Thursday, October 7, 2010

Why Outcome Measures For Coordinators Of Volunteers?

As a Volunteer Coordinator you regularly monitor the placement and service hours of your volunteers, the receipt of donations and success of fundraising efforts, and the activities that your volunteer programs engage in. Volunteer Coordinators have been documenting the inputs, activities and outputs of their programs for many years now.

Inputs are those things that are put into your program. They are things like staff, staff time, money, equipment, supplies, volunteers and volunteer time.The contribution of resources by your partners may also be considered an input. Inputs also include constraints on the program, such as laws, regulations and requirements for funding.

Activities are those things that the Volunteer Program does to fulfill its mission. Examples of Volunteer Program activities might be:
  • Referral of volunteers to non-profit agencies
  • Training of area Volunteer Managers in professional Volunteer Management techniques
  • Sponsoring projects that impact the critical social needs of the community.

Outputs are the products of the program's activities. What actually got accomplished?
  • How many hours did the volunteers serve?
  • What was the contribution of the partners?
  • How many people were reached, tutored, mentored, # of kits made, etc.

In the past, Volunteer Programs, like many other human service organizations, did not track what happened to the volunteers that were referred after the placement. We might know how many hours a volunteer has spent at his volunteer activity, but we do not know how this volunteer activity has changed or helped the agency in which he was placed. How has this volunteer service benefited the volunteer? This is where the measurement of outcomes comes in.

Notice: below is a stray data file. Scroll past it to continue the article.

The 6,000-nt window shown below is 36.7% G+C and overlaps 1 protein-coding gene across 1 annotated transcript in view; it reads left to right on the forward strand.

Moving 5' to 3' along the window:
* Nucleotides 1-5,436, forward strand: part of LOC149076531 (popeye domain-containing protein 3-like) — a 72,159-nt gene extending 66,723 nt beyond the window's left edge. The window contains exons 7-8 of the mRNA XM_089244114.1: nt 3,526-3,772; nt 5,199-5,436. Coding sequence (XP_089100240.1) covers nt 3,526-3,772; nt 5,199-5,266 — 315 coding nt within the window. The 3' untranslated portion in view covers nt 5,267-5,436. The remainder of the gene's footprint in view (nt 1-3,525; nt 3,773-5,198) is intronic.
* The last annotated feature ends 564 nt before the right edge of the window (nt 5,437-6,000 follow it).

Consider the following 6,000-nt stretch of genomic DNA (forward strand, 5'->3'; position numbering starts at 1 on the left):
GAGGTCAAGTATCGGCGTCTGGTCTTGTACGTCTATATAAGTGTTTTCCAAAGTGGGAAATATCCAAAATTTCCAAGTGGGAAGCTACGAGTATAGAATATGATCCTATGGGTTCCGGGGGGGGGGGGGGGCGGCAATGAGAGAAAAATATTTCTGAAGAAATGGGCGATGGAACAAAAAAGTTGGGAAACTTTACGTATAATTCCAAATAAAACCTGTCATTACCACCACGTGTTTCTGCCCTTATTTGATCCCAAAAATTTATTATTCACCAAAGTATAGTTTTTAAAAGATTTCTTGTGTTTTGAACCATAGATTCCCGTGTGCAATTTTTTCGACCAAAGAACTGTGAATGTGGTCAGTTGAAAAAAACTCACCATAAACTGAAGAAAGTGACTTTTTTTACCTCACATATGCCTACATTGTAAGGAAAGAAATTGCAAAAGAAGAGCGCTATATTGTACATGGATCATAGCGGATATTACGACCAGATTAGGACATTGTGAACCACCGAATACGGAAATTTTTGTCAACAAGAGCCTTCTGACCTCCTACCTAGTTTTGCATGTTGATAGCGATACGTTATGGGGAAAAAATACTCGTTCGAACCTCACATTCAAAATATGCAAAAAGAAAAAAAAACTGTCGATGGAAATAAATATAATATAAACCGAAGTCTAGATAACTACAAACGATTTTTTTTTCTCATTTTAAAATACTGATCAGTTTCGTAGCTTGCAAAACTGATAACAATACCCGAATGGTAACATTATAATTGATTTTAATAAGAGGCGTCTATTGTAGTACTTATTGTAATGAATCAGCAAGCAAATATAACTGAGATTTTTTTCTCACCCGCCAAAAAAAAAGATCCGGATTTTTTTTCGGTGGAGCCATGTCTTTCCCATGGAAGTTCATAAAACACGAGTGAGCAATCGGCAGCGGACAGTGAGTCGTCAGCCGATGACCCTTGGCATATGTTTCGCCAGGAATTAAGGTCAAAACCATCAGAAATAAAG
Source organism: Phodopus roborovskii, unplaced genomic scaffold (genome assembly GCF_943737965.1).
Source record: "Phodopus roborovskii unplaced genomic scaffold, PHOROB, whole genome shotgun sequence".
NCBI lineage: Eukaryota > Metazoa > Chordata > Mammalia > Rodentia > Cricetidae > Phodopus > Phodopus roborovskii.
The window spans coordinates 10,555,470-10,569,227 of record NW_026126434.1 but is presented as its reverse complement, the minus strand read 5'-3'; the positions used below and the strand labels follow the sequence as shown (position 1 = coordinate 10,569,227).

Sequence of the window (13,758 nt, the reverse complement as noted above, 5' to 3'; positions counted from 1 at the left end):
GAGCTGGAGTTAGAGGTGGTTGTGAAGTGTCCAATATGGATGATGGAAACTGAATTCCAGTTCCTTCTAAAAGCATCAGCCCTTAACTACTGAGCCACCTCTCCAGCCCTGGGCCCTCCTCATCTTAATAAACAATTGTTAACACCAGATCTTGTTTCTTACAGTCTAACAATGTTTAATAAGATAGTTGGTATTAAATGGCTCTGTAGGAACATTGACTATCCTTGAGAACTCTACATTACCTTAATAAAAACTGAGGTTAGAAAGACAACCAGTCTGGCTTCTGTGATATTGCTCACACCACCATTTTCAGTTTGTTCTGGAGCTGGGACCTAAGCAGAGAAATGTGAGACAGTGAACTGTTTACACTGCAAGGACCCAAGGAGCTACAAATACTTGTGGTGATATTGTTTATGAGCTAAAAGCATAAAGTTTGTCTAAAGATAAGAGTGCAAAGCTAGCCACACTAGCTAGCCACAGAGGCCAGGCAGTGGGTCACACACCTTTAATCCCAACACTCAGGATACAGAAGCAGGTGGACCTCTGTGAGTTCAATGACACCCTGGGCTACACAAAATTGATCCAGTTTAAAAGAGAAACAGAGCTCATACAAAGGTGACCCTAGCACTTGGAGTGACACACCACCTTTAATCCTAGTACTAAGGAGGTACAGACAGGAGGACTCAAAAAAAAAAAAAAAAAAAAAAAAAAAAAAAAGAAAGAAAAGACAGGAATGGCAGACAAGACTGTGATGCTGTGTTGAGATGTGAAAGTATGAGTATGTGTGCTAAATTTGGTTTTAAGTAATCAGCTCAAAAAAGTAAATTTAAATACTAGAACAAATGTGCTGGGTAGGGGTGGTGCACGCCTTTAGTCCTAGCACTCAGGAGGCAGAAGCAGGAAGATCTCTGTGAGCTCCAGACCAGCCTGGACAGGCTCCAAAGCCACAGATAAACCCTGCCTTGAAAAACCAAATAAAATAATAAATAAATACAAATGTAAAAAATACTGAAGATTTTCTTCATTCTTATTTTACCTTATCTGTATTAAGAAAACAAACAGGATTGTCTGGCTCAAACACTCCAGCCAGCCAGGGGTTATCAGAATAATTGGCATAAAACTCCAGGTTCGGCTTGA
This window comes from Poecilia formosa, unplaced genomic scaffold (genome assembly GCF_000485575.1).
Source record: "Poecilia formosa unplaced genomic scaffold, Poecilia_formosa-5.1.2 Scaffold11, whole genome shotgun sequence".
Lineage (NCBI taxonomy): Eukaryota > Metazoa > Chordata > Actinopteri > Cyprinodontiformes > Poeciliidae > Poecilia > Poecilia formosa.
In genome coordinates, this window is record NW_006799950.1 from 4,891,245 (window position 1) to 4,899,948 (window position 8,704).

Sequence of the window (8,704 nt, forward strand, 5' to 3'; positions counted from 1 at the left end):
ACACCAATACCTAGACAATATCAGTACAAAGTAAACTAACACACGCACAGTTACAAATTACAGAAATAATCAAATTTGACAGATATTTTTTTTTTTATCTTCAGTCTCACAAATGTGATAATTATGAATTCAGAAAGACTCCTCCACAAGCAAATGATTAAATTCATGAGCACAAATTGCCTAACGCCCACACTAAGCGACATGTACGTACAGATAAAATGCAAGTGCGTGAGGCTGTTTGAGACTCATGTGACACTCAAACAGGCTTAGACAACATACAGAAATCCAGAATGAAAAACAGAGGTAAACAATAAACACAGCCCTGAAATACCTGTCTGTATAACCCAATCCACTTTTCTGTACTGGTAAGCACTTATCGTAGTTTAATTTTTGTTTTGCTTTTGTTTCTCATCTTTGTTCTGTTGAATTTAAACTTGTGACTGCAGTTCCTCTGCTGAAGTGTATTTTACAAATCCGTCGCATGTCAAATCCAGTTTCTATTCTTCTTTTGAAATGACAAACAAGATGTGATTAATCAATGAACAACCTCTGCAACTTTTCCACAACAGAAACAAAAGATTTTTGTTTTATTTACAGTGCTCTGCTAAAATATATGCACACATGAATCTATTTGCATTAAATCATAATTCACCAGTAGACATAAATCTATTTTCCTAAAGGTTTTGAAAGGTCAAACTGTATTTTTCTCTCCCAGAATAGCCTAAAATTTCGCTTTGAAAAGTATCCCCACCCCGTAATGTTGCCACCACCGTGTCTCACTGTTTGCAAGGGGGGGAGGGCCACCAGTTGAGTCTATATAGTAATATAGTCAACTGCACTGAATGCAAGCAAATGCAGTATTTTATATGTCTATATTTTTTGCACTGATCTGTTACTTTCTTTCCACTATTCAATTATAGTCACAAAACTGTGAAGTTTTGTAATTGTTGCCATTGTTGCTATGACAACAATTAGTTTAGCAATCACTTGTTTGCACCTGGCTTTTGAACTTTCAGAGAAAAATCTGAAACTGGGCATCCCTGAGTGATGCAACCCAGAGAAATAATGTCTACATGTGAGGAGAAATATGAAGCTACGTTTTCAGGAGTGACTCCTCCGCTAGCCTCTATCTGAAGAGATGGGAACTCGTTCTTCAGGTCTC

Outcomes are the changes or benefits that have happened to the agencies in which you have placed your volunteers, benefits to the community, and to the volunteers themselves. How have the populations, which you have served, changed their behaviors, skills, knowledge, attitudes, values or conditions? It is the impact you have had on your community.For example: A neighborhood clean-up campaign

Outputs - These are your Accomplishments
  • #of organizational meetings
  • # of participants
  • # of volunteer hours served
  • # of blocks cleaned

Outcomes- This is the Impact that you have achieved through your project.
As a result of the neighborhood cleanup campaign 90% of community residents surveyed reported reduced exposure to safety hazards in the neighborhood and an increase in community pride.

When writing outcome measures be sure to:
  • Use measurements when determining your outcomes
  • Use measurements and standards that are straightforward and easy to understand
  • Be specific- avoid general statements

Outcome measures clearly state how your program has made an impact and benefited your community. But what are some other ways that we can use this clear and focused information?
  • Recruit and train talented staff
  • Enlist and motivate volunteers
  • Engage collaborators
  • Retain or increase funding
  • Demonstrate innovative efforts
  • Gain favorable public recognition

Outcome measures can also help your Volunteer Program to improve its programs and services by:
  • Identifying staff and volunteer training need
  • Develop and justify budgets
  • Prepare long-range plans
  • Focus Board member's attention on programmatic issues

The demonstration of program impacts has become increasing crucial in the quest to prove Volunteer Program effectiveness. Federal programs as well as many private funders require human service agencies to measure and report on their outcomes.

Good Luck! You will find with a little practice and patience, the Outcome measures described here will be a useful addition to your Volunteer Program.


About the Author
Devorah Vineburg is the lead staff professional at the Volunteer Center of Brown County, Green Bay, WI, in the areas of training, consultation and technical assistance to nonprofit agencies. Her website Crafty Community Connections located at is an excellent resource of ideas for craft and volunteer service projects that can be donated to local people, agencies and charities as a community service.It is a great resources for crafters, kids, teachers, scouts, youth groups, Sunday Schools, parents and friends. The website is updated each month.

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